“Who are you anyway? Why do you matter? To me, you don’t matter. I don’t care about you. I exist whether you read me or not. In fact: you can quit reading this book right now, I dare you. I dare you to put this book down and forget about it. I don’t need you. I am the answer to the riddle: if a writer writes a book and no one reads it does it still make a sound? Yes. Yes, I do make a sound.

Do you hear it?” – Christopher Higgs aka Marvin K. Mooney

How can you not continue a book that opens like this?



Currently reading The Kandy-Kolored Tangerine-Flake Streamline Baby by Tom Wolfe. I have no idea what’s going on, but my god, the words are beautiful.


Ever wonder why are there so many genres of music but not of books? Basic business. The Book Industry Study Group has compiled a list of numbers called BISAC codes, which all published books must be filed under. This makes it easier to market, sell, and stock books based on these categories. And while BISAC codes are always expanding, it is still sad that literary art has to be so confined by the practicality of an old business model. Personally, I’d love to see what a book genre entitled “shimmer pop” or “chilltronica” read like.

You can check out the current BISAC list for Fiction here.


Good writers are good readers.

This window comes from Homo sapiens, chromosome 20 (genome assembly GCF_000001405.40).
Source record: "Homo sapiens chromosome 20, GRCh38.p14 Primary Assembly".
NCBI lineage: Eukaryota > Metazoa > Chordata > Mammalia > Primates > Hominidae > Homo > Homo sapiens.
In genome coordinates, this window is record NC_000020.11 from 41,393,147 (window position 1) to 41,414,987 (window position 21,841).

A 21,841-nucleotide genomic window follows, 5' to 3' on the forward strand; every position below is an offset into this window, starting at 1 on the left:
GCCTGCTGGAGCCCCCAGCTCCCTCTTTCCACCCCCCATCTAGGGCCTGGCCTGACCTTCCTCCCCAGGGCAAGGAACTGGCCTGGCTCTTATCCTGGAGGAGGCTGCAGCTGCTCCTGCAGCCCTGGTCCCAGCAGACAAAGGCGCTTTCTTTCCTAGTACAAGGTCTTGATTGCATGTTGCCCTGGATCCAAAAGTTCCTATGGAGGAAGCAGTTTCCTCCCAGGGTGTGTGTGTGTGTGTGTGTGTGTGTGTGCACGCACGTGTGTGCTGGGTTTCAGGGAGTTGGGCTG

I never believed in this sentiment. I thought that any story worth telling would pour out of you, unhindered and unadulterated by the influence of others. Until now. Thanks to a fairly intense editing class, I have been force fed an abundance of short stories by American greats, analyzing them to death in quick succession and without time to pause for breath.

I have also started writing short stories, coming out of a year-long writers’ block by breaking into a format I had not seriously attempted before. Coincidence? I think not…


I am reading a book called Between the SheetsThe Literary Liaisons of Nine 20th Century Women Writers by Lesley McDowell. It delves into the reason behind famous female authors’ dysfunctional relationships with their male literary partners. The reason, McDowell asserts, is that these men encouraged them to write, could have long conversations about writing, understood them.

As much as I like to believe that I would do it differently and put my emotional and mental health ahead of any writerly pride or desire, past and present circumstances indicate otherwise. I know that I would offer up my soul in exchange for a passionate conversation about my craft.


I think there’s this stigma around writing in the same way there is a stigma around being in a relationship. The romantics among us claim that if it’s right, there is no effort, no huge exertion of willpower to make it happen. It was meant to be, and everything will slide into place. If you’re working hard, something’s wrong.

I think most breakups and most unfinished books are victims of this stigma.


This has been a good writing week so far. On Monday, I started a memoir called The Book I Wish I’d Written and got up to almost 3000 words. On Tuesday, me and my writing partner came up with the beginning of a new song for a musical we’re contracted for in June 2015. Today, I decided to forgo a nap and write another chapter to The Book. Over 4000 words and going strong!


Don’t worry about beginning at the beginning. Start where you want to, the part that intrigues you, and then once you’ve immersed yourself in the world, you can go back and fill in the gaps.